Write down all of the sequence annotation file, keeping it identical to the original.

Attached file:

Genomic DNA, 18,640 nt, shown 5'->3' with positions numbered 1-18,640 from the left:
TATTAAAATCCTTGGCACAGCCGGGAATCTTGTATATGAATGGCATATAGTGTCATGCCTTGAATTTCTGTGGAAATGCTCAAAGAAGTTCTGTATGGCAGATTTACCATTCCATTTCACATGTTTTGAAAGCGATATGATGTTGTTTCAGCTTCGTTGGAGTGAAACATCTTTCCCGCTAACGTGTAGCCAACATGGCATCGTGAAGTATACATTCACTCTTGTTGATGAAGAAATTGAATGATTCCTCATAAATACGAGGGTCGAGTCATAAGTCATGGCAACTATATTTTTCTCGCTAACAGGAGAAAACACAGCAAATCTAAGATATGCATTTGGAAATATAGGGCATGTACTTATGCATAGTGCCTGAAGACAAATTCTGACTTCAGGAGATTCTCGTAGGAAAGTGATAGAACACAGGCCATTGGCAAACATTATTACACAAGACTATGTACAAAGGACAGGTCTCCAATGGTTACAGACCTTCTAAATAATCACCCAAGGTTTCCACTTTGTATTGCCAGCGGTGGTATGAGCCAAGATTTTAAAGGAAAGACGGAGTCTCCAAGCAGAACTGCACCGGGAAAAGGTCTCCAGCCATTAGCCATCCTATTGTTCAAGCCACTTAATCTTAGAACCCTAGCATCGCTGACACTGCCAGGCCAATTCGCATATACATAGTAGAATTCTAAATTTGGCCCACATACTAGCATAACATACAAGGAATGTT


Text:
Genomic DNA, 18,640 nt, shown 5'->3' with positions numbered 1-18,640 from the left:
TATTAAAATCCTTGGCACAGCCGGGAATCTTGTATATGAATGGCATATAGTGTCATGCCTTGAATTTCTGTGGAAATGCTCAAAGAAGTTCTGTATGGCAGATTTACCATTCCATTTCACATGTTTTGAAAGCGATATGATGTTGTTTCAGCTTCGTTGGAGTGAAACATCTTTCCCGCTAACGTGTAGCCAACATGGCATCGTGAAGTATACATTCACTCTTGTTGATGAAGAAATTGAATGATTCCTCATAAATACGAGGGTCGAGTCATAAGTCATGGCAACTATATTTTTCTCGCTAACAGGAGAAAACACAGCAAATCTAAGATATGCATTTGGAAATATAGGGCATGTACTTATGCATAGTGCCTGAAGACAAATTCTGACTTCAGGAGATTCTCGTAGGAAAGTGATAGAACACAGGCCATTGGCAAACATTATTACACAAGACTATGTACAAAGGACAGGTCTCCAATGGTTACAGACCTTCTAAATAATCACCCAAGGTTTCCACTTTGTATTGCCAGCGGTGGTATGAGCCAAGATTTTAAAGGAAAGACGGAGTCTCCAAGCAGAACTGCACCGGGAAAAGGTCTCCAGCCATTAGCCATCCTATTGTTCAAGCCACTTAATCTTAGAACCCTAGCATCGCTGACACTGCCAGGCCAATTCGCATATACATAGTAGAATTCTAAATTTGGCCCACATACTAGCATAACATACAAGGAATGTT